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British Embassy in Ireland responds to Common Travel Area concerns

The British Embassy in Dublin has responded to concerns of Irish people in the UK about possible restrictions on their free movement.

Prime Minister Boris Johnson’s Queen’s Speech said his Immigration Bill, which will end EU citizens’ freedom of movement, would ‘generally not require’ Irish citizens to apply for leave to enter or stay.

The preamble to the new Immigration Bill said Irish citizens “will GENERALLY not require leave to enter or remain in the UK once freedom of movement comes to an end.”

The rights of Irish citizens in the UK are not protected by any formal legislation but by an understanding between the two countries. Irish in the UK had reason to be concerned by the use of the word ‘generally’.

The British Embassy in Dublin by tweeted on Tuesday: “We have seen some questions about the Immigration and Social Security Coordination (EU Withdrawal) Bill, as announced in HM The Queen’s speech yesterday.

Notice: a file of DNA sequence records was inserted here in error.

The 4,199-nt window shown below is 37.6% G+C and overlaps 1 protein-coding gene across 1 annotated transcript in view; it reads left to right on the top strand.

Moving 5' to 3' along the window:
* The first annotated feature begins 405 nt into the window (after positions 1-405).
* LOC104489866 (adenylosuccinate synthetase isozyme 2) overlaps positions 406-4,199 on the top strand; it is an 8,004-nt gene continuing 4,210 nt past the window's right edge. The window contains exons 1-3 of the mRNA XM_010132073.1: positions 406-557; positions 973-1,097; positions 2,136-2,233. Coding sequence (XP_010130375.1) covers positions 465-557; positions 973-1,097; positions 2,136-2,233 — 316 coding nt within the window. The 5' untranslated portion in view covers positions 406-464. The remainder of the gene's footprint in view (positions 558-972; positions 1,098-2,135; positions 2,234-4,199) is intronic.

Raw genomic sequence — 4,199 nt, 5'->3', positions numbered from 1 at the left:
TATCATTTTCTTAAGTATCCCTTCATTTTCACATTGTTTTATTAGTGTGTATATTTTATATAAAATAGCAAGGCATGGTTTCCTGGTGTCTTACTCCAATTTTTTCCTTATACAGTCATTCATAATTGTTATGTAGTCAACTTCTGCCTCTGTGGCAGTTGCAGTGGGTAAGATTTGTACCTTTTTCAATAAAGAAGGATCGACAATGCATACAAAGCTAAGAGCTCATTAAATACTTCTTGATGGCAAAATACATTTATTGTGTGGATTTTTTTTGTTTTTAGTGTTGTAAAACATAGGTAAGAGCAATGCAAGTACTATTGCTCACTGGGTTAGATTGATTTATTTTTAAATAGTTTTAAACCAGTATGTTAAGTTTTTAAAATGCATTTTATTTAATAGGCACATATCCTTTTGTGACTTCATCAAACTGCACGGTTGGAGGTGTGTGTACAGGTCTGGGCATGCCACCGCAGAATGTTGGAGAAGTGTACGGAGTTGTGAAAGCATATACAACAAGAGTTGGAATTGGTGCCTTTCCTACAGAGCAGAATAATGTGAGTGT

“To clarify, there has been no change to what we intend the Bill to do: protect the long-standing status of Irish citizens in the UK when free movement ends, and enshrine their rights in UK law.

“Restrictions will continue to apply only to anyone subject to a deportation order, exclusion order or international travel ban.”

On Monday, Boris Johnson’s government’s Queen’s Speech outlined forthcoming legislation that hinted at legal restrictions on Irish citizens despite the Common Travel Area Memorandum of Understanding agreed by Dublin and London earlier this year.

Prime Minister Boris Johnson is mobilising for a general election on an anti-immigration platform among other issues and said the new rules would be a “fair, modern and global immigration system”

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The new Immigration Bill will see EU citizens who arrive in the UK after January 2021 subject to the same controls as those from the rest of the world.

Johnson’s government say this will enable a “single global immigration system based on people’s skills”.

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